Contemplating Alaska's rich fishing heritage

Posted: Friday, April 15, 2005

On the WaterfrontBy Elton Engstrom

This is the real Alaska. This is the historic Alaska. I'm standing on the floor of the modern fish processing plant of Glacier Seafoods, located in Auke Bay just beyond the ferry terminal.

Two pillars of economic activity sustained Alaska and Alaskans for generations from the purchase in 1867 to well into the 1940s and '50s. One was the lonely quest for gold that drew miners to Juneau and the Stikine, to the Yukon and the Klondike, to Nome and the Bering Sea coast and to Fairbanks and the great rivers of the Interior.

The other was the harvest of the riches of the ocean by a hardy race of men who pulled the salmon, halibut and black cod from the depths.

I was once told by a fisherman that what made Alaska's maritime bounty so meaningful was that it created new money at a time when there were only a few dollars turning over in the economy among the people living here. It was an infusion of wealth from outside Alaska as our salmon and halibut were exported and fed the rest of the world.

My daughter's recent research on her grandmother's legislative experience in 1947 illustrates how meager our expenditures and resources were. One statistic stands out for me: The appropriation for legislative staff and expenses was $16,400.

Today the two fish plants in Juneau - Glacier Seafoods and the Taku Smokeries downtown - are doing marvelous jobs. They've each bought about 1.8 million pounds of halibut at well over $3 a pound, so about $12 million is passing through the economy -new money - from the fishermen of Southeast Alaska.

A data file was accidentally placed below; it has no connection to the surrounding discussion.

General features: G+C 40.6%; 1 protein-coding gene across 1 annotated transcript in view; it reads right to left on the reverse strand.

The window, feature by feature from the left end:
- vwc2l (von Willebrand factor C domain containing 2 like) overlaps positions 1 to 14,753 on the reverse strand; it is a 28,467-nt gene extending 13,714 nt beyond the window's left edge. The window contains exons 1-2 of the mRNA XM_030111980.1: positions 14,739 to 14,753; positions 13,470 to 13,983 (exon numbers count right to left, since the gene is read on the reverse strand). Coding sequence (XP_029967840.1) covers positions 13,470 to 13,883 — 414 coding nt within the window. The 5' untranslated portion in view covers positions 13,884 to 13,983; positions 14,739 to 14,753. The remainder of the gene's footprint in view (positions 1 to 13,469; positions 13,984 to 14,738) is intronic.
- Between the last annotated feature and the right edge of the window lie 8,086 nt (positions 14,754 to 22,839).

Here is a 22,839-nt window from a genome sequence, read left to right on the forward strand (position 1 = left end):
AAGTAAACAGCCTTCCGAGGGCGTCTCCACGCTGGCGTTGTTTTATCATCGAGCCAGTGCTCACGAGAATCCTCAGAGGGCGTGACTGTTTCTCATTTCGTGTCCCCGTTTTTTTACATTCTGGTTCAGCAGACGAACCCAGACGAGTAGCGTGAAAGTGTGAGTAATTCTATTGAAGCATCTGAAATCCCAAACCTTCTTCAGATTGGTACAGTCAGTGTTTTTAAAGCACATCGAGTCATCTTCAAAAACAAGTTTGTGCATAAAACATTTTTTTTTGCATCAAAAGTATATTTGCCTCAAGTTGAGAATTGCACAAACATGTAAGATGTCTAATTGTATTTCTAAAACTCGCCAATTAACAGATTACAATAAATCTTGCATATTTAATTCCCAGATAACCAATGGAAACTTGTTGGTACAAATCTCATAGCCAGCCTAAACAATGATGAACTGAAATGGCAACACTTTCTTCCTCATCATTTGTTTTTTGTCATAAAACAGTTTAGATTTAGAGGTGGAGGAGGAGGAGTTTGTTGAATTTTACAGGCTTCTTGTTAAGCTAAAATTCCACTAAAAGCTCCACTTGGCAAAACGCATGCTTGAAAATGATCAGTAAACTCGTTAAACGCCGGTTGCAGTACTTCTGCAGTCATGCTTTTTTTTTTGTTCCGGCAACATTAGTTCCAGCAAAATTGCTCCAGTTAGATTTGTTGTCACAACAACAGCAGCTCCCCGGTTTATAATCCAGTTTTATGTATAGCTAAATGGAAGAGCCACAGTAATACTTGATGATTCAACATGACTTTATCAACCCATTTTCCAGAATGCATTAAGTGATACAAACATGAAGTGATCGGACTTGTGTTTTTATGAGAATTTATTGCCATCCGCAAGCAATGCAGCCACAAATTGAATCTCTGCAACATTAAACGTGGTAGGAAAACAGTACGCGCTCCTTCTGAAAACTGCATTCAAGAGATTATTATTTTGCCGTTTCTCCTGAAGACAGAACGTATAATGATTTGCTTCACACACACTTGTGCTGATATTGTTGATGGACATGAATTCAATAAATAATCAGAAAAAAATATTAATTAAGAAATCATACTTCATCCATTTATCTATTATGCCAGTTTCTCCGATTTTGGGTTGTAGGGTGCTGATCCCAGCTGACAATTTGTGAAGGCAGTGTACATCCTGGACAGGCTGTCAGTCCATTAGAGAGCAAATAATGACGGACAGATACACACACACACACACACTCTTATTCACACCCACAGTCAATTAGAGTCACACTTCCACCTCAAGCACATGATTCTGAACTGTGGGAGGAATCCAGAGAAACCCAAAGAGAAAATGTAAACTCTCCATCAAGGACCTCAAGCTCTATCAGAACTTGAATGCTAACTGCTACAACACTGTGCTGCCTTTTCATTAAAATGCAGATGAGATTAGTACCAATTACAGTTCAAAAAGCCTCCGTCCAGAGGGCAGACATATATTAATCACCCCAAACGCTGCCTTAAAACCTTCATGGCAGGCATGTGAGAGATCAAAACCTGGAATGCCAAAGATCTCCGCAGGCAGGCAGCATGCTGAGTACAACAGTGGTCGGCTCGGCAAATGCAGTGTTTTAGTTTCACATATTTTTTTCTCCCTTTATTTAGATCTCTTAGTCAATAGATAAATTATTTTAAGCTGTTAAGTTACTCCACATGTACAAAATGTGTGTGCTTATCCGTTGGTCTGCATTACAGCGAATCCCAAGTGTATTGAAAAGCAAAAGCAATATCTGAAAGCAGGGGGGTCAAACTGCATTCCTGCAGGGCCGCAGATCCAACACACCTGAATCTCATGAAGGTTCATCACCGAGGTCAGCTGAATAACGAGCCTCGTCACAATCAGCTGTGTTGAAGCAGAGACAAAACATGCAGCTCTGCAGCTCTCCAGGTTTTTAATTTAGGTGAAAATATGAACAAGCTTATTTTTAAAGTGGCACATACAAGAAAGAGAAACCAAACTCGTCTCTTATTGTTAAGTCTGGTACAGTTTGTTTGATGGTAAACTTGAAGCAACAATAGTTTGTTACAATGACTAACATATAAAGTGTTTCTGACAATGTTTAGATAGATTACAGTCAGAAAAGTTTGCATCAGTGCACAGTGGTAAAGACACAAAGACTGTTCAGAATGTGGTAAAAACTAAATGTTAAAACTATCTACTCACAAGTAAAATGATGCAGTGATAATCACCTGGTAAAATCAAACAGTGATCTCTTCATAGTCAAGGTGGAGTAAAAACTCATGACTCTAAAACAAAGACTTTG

Sometimes the contribution seems inconsequential besides the hundreds of millions from the oil companies and the lavish outflow from the federal government.

But what can't be diminished is the grandeur of the fishing and mining lifestyle and the sense of history. This is the real Alaska, where for more than 100 years, fishermen and cannery and cold storage workers have been at the heart of the experience of living and working in Alaska.

I can still smell the rich pungent odor of fresh halibut, as I walk the docks of Juneau, even though the only boats unloading are in my imagination. And I can recall my own glory days heading halibut on the Yakutat cold storage dock when I ran the plant there from 1972 to 1976 and then on to the bay at Dillingham from 1977 to 198l.

• Elton Engstrom is a lifelong Alaskan, retired fish-buyer, lawyer and legislator (1964-70) who lives in Juneau.

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